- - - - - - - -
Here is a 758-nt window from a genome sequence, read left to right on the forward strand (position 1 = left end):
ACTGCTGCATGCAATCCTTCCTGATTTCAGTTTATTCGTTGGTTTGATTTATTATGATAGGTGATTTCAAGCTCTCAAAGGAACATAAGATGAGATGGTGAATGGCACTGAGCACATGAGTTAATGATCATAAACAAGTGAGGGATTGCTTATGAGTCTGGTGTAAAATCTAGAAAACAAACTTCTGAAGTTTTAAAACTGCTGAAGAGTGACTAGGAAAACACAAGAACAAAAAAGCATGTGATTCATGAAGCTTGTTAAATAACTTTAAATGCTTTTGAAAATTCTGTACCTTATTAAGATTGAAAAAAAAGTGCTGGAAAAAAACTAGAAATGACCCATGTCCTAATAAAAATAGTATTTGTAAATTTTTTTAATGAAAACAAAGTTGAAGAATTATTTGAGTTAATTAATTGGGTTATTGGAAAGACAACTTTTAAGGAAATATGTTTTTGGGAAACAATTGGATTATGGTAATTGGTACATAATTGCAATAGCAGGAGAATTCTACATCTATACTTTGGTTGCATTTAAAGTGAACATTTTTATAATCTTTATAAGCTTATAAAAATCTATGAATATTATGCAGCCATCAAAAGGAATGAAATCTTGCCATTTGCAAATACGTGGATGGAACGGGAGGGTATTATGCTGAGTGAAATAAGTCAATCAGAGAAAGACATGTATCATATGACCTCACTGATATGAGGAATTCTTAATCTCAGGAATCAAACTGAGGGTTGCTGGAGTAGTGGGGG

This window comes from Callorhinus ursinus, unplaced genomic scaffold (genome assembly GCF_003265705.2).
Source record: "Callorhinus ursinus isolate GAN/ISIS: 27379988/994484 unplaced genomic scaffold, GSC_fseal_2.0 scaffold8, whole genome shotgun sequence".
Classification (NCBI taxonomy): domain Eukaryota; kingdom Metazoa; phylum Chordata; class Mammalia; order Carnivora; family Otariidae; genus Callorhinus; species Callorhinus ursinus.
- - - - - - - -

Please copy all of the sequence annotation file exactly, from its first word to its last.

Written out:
Here is a 758-nt window from a genome sequence, read left to right on the forward strand (position 1 = left end):
ACTGCTGCATGCAATCCTTCCTGATTTCAGTTTATTCGTTGGTTTGATTTATTATGATAGGTGATTTCAAGCTCTCAAAGGAACATAAGATGAGATGGTGAATGGCACTGAGCACATGAGTTAATGATCATAAACAAGTGAGGGATTGCTTATGAGTCTGGTGTAAAATCTAGAAAACAAACTTCTGAAGTTTTAAAACTGCTGAAGAGTGACTAGGAAAACACAAGAACAAAAAAGCATGTGATTCATGAAGCTTGTTAAATAACTTTAAATGCTTTTGAAAATTCTGTACCTTATTAAGATTGAAAAAAAAGTGCTGGAAAAAAACTAGAAATGACCCATGTCCTAATAAAAATAGTATTTGTAAATTTTTTTAATGAAAACAAAGTTGAAGAATTATTTGAGTTAATTAATTGGGTTATTGGAAAGACAACTTTTAAGGAAATATGTTTTTGGGAAACAATTGGATTATGGTAATTGGTACATAATTGCAATAGCAGGAGAATTCTACATCTATACTTTGGTTGCATTTAAAGTGAACATTTTTATAATCTTTATAAGCTTATAAAAATCTATGAATATTATGCAGCCATCAAAAGGAATGAAATCTTGCCATTTGCAAATACGTGGATGGAACGGGAGGGTATTATGCTGAGTGAAATAAGTCAATCAGAGAAAGACATGTATCATATGACCTCACTGATATGAGGAATTCTTAATCTCAGGAATCAAACTGAGGGTTGCTGGAGTAGTGGGGG

This window comes from Callorhinus ursinus, unplaced genomic scaffold (genome assembly GCF_003265705.2).
Source record: "Callorhinus ursinus isolate GAN/ISIS: 27379988/994484 unplaced genomic scaffold, GSC_fseal_2.0 scaffold8, whole genome shotgun sequence".
Classification (NCBI taxonomy): domain Eukaryota; kingdom Metazoa; phylum Chordata; class Mammalia; order Carnivora; family Otariidae; genus Callorhinus; species Callorhinus ursinus.